Some people would never even learn that apple had

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bad, but the Newton would always be haunted by this reputation. Some people would never even learn that Apple had improved it from its initial launch. Apple had the money and brand recognition to fund a solid advertisement campaign, and for all intents and purposes it was a success. They had television ads, they’d advertise it in magazines and the paper, and all of these ads notably focused on its ability to be this digital assistant for people who could use it, and it specifically targeted business people. Another point that they stressed was its ability to fit in your pocket, an on-the-go computer that you stuff in your pocket and go about your day with.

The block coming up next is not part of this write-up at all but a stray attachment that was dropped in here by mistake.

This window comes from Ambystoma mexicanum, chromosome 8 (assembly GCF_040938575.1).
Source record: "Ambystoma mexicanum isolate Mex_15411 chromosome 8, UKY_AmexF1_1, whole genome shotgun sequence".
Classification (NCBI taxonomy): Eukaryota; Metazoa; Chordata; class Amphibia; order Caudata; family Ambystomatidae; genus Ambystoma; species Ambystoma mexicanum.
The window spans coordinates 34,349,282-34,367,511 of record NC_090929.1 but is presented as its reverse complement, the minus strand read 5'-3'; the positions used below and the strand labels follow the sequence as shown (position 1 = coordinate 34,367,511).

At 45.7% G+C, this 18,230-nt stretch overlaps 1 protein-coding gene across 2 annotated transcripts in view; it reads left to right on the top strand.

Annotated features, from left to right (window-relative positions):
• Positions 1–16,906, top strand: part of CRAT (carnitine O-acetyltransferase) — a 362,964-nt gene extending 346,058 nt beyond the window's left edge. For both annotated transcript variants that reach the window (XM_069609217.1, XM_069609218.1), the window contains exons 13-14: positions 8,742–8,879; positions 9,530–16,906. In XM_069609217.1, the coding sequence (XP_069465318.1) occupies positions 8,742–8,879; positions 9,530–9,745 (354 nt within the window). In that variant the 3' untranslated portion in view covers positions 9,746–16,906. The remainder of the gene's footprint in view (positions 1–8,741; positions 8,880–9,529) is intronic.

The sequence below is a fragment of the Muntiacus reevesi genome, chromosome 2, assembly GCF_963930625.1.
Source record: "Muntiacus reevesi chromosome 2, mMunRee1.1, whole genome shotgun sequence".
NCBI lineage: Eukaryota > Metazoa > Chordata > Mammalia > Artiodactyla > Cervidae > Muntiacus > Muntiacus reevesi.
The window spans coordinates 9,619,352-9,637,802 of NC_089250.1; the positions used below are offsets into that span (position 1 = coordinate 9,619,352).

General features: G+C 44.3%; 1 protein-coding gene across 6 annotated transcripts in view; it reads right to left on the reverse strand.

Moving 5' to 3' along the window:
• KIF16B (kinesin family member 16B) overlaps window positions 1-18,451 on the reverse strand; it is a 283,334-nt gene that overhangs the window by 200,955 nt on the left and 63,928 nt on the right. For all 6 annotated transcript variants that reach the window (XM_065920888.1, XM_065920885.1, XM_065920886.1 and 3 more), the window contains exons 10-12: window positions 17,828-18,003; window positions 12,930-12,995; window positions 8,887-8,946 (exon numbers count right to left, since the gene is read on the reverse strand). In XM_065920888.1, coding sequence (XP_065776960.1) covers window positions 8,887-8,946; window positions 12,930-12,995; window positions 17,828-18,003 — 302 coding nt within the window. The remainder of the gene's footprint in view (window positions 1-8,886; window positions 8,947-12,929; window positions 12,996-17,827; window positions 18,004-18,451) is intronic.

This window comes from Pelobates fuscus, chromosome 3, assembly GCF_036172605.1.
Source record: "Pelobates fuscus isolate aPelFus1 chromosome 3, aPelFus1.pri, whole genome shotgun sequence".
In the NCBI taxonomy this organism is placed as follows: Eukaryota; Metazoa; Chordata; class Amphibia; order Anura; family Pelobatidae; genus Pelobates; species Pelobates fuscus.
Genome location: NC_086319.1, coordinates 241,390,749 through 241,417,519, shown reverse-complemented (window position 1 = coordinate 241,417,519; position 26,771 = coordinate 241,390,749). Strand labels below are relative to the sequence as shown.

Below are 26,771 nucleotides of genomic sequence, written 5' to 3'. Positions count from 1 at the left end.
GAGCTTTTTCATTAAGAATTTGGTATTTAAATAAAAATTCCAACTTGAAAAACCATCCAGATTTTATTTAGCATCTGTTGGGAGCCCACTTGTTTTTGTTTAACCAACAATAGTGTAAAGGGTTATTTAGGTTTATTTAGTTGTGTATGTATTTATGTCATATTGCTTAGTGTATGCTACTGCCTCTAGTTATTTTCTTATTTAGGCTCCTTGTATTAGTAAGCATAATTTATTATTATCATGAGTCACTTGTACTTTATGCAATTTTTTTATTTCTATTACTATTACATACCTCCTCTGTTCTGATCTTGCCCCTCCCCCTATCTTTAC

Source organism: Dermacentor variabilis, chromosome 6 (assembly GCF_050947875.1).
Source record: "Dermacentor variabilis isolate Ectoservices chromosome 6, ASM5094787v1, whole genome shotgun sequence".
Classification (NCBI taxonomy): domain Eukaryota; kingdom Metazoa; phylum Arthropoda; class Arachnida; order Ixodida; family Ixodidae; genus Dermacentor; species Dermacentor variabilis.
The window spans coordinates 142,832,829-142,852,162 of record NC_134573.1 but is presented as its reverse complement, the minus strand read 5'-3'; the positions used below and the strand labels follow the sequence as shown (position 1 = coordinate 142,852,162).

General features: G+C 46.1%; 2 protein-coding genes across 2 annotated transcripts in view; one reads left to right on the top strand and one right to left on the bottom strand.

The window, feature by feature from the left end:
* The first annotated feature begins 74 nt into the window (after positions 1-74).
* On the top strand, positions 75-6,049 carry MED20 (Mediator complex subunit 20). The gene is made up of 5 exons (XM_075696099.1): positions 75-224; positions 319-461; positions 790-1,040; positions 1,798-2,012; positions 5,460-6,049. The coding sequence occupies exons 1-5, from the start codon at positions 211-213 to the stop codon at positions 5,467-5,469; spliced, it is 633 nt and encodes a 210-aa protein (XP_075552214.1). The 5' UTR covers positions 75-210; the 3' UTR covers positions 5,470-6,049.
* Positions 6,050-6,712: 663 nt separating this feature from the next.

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Competition and Other Threats: Meanwhile, Zoomer was a product launched in 1993, just before the Newton, for $700. It is generally considered to be less functional and more buggy that the Newton, and only would sell 10,000 units which was roughly one tenth of the Newton sales. The product was a failure but from its ashes, the team behind it came together and built the Palm Pilot in 1997. The Palm Pilot was sold for $300 to significantly better sales. Given the many similarities in features of the Palm Pilot and the Newton as well as the dramatic $400 price difference, The Palm Pilot became an enticing alternative that would also highly contribute to Newton’s ultimate demise. For reference, the Apple Newton was sold for $699, both of these prices not factoring in the inflation, and that was before you purchased upgrades for the Newton such as a plug-in keyboard, additional memory, etc., which could add up. Microsoft was also developing Windows for Pen, which was designed to expand on Windows 3.0 to offer features comparable to a tablet interface, specifically handwriting recognizing capabilities, but nothing would come of it. Microsoft used this product as a way to scare away possible competitors who were considering entering the market such as the EO Perosonal Communicator, who abandoned their investment into the field. Microsoft still pursued this idea, however, and in 1992 they publicly announced it, calling it the WinPad. However, by 1994 they dropped it, partially due to its reception as “unworkable vaporware”, yielding the relative monopoly back to Apple In the end, Steve Jobs himself was the Newton’s biggest threat. In 1997, Steve Jobs returned to Apple and pulled the plug entirely on this product to take Apple in a different direction. There’s a lot of speculation for what exactly compelled him to make that decision, and
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